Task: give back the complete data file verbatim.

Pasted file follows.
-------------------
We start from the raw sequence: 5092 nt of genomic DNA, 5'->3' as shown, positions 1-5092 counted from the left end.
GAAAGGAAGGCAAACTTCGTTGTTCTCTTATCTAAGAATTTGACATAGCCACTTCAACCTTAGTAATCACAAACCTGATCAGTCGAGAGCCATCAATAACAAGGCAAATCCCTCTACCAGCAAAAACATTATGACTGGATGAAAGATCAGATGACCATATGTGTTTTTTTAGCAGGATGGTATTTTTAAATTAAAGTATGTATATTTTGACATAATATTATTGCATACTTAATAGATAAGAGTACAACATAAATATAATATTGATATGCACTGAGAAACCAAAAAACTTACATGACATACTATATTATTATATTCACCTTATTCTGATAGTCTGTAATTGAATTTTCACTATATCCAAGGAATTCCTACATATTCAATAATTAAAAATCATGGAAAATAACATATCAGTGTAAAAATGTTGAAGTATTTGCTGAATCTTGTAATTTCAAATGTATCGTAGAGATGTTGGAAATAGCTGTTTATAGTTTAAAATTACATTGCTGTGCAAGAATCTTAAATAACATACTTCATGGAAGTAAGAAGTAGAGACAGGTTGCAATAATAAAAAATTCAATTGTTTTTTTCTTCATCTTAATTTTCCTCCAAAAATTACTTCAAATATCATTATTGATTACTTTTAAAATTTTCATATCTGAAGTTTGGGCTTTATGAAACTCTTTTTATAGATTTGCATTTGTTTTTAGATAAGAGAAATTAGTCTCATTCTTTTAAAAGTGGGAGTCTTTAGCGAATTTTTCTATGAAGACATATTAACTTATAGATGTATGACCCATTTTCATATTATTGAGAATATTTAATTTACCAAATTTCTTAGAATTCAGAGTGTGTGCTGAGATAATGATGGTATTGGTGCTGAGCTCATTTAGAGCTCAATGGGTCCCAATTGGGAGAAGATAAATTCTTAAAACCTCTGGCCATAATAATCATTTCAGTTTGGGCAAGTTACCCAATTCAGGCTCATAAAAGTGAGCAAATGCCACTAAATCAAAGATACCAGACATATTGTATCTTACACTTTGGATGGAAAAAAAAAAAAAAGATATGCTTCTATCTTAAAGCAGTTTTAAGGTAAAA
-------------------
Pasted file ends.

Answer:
We start from the raw sequence: 5092 nt of genomic DNA, 5'->3' as shown, positions 1-5092 counted from the left end.
GAAAGGAAGGCAAACTTCGTTGTTCTCTTATCTAAGAATTTGACATAGCCACTTCAACCTTAGTAATCACAAACCTGATCAGTCGAGAGCCATCAATAACAAGGCAAATCCCTCTACCAGCAAAAACATTATGACTGGATGAAAGATCAGATGACCATATGTGTTTTTTTAGCAGGATGGTATTTTTAAATTAAAGTATGTATATTTTGACATAATATTATTGCATACTTAATAGATAAGAGTACAACATAAATATAATATTGATATGCACTGAGAAACCAAAAAACTTACATGACATACTATATTATTATATTCACCTTATTCTGATAGTCTGTAATTGAATTTTCACTATATCCAAGGAATTCCTACATATTCAATAATTAAAAATCATGGAAAATAACATATCAGTGTAAAAATGTTGAAGTATTTGCTGAATCTTGTAATTTCAAATGTATCGTAGAGATGTTGGAAATAGCTGTTTATAGTTTAAAATTACATTGCTGTGCAAGAATCTTAAATAACATACTTCATGGAAGTAAGAAGTAGAGACAGGTTGCAATAATAAAAAATTCAATTGTTTTTTTCTTCATCTTAATTTTCCTCCAAAAATTACTTCAAATATCATTATTGATTACTTTTAAAATTTTCATATCTGAAGTTTGGGCTTTATGAAACTCTTTTTATAGATTTGCATTTGTTTTTAGATAAGAGAAATTAGTCTCATTCTTTTAAAAGTGGGAGTCTTTAGCGAATTTTTCTATGAAGACATATTAACTTATAGATGTATGACCCATTTTCATATTATTGAGAATATTTAATTTACCAAATTTCTTAGAATTCAGAGTGTGTGCTGAGATAATGATGGTATTGGTGCTGAGCTCATTTAGAGCTCAATGGGTCCCAATTGGGAGAAGATAAATTCTTAAAACCTCTGGCCATAATAATCATTTCAGTTTGGGCAAGTTACCCAATTCAGGCTCATAAAAGTGAGCAAATGCCACTAAATCAAAGATACCAGACATATTGTATCTTACACTTTGGATGGAAAAAAAAAAAAAAGATATGCTTCTATCTTAAAGCAGTTTTAAGGTAAAA